Get Them Tones Perfect! The Best Film for Portrait Photography

There’s something wonderful about the way that film renders skin tones.

When you shoot portraits with film, you’re expecting a specific look. This is so yearned for that there are digital presets created to emulate the look. But it’s never quite the same thing. Shooting with film is a lot more involved. But the extra work you do is always worth it. The reward is something worth bragging over. So we dove into our Reviews Index to find some of the best film for portrait photography. Take a look at our favorites!

The Phoblographer’s various product round-up features are done in-house by the staff. Our philosophy is simple: you wouldn’t get a Wagyu beef steak review from a lifelong vegetarian. And you wouldn’t get photography advice from someone who doesn’t touch the product. We only ever recommend gear that we’ve done full, thorough reviews with. If you’re wondering why your favorite product didn’t make the cut, there’s a chance that it’s on another list. If we haven’t reviewed it, we won’t recommend it at all. This method keeps our lists packed with industry-leading knowledge.

Pro Tips for Using Film for Portrait Photography

Here are some professional tips on how to shoot better portraits with film:

  • Load up your camera with film. Generally speaking, it’s a great idea to give it more light than what the box speed is. If your film is rated to ISO 400, then maybe shoot it for ISO 200 instead. You’ll get better tones usually. This is important for using film for portrait photography. It’s a lot less forgiving than digital typically is.
  • If you’re shooting with slide film (reversal film), try to shoot at maybe a stop more light.
  • An important thing about using film for portrait photography is the light. Therefore, try to go for something as neutral or silver as possible.
  • Did you know that lens coatings can affect the look? Newer lenses tend to be more contrasty and have more saturated looks. So, when combined with film, the look may be something you don’t expect.
  • The film emulsions we chose here are great because they give a look that’s seriously in demand.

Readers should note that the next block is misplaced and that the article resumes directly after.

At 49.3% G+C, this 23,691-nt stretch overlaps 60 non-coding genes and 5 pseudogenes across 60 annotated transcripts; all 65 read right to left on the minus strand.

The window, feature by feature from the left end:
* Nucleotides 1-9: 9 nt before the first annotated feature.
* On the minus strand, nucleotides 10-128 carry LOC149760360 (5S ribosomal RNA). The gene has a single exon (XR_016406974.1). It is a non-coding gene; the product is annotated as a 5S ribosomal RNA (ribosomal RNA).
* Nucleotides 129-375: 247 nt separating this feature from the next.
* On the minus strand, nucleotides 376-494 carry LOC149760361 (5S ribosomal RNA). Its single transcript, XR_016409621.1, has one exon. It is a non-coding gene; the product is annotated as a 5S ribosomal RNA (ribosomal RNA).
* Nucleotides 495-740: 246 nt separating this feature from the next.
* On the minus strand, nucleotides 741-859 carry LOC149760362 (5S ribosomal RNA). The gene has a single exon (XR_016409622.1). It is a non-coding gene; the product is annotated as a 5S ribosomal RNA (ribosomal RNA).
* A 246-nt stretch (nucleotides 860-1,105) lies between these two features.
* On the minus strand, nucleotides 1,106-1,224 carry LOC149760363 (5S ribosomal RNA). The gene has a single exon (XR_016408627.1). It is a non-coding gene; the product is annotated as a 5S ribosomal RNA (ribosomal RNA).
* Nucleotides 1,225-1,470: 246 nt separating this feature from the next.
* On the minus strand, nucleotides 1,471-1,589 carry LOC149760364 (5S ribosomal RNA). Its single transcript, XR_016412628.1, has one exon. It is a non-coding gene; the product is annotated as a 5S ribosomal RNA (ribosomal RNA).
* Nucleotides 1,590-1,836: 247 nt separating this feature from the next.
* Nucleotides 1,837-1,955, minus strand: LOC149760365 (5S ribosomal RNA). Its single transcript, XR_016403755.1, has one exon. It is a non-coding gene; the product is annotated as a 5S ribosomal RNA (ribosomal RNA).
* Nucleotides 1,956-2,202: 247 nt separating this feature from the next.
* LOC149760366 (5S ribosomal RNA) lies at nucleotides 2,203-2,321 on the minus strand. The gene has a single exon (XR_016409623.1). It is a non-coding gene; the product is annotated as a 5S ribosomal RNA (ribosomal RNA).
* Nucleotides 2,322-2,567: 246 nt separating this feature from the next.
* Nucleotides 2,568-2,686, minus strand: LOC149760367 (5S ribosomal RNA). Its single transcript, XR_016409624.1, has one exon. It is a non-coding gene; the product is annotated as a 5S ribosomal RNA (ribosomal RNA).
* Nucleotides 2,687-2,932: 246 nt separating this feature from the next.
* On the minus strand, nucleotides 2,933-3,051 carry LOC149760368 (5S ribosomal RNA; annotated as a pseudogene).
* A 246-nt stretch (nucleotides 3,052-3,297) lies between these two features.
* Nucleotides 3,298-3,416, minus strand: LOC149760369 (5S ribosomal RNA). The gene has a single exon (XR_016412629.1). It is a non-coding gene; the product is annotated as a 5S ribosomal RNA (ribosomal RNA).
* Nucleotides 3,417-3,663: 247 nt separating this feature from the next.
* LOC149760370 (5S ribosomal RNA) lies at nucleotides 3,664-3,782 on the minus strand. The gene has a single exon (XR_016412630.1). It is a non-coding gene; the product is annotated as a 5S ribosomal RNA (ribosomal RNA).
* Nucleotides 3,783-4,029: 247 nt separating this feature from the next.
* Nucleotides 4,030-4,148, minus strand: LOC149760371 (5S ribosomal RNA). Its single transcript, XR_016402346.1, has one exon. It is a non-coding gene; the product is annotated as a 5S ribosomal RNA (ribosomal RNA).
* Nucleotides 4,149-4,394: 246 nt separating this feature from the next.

Kodak Portra 400

In our review, we said:

“Kodak Portra 400 is a Daylight balanced film. To associate this with something in the digital photography world, consider your camera’s Daylight white balance. If you go around the entire world shooting with your ISO locked in at ISO 400 and with Daylight White Balance, all you’ll get are very specific looks.”

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CineStill 800T

In our review, we said:

“Photographers that will love CineStill 800T are the same ones that shoot portraits. In many ways, this film was made for studio shooting. Anything involving flashes will be great, though I’m not sure that I would use it for food photography. If you’re taking images at a wedding, try this film out.”

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Kodak Ektachrome E100

In our review, we said:

“For starters, remember that with Kodak Ektachrome and with slide film, you’ll do your best job when using an SLR and a graduated ND filter of some sort. With an SLR, you can see the effects of the filter through the lens. When shooting with a rangefinder, you’ll just need to be even more cognizant of the lighting situation. Before you even start shooting with this film though, I strongly recommend learning how lighting will affect your scene. I’m not only speaking to the quality of the lighting but also the color. This is a daylight-based film and, as I’ve encouraged so many of you over the years, learn to shoot with a locked white balance to teach yourself more about color.”

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Chris Gampat

Chris Gampat is the Editor in Chief, Founder, and Publisher of the Phoblographer. He also likes pizza.